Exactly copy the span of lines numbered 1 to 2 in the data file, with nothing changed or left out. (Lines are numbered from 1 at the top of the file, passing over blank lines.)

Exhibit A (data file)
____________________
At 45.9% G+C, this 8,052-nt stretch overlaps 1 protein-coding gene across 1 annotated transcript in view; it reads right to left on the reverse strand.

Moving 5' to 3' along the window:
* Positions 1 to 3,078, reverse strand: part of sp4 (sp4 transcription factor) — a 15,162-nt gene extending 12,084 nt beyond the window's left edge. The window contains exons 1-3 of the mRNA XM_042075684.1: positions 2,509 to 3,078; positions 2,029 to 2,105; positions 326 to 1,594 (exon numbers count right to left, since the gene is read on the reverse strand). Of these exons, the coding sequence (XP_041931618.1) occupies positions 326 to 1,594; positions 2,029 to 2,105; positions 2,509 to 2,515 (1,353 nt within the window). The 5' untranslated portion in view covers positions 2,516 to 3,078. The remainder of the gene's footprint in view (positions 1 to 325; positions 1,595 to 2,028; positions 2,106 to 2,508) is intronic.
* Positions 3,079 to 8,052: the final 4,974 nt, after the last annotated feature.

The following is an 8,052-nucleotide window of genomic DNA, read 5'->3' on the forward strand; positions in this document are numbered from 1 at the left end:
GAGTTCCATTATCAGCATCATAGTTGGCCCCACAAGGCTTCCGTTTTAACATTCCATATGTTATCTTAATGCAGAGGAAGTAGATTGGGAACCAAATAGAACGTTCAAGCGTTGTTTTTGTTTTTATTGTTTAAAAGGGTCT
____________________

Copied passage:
At 45.9% G+C, this 8,052-nt stretch overlaps 1 protein-coding gene across 1 annotated transcript in view; it reads right to left on the reverse strand.

Moving 5' to 3' along the window: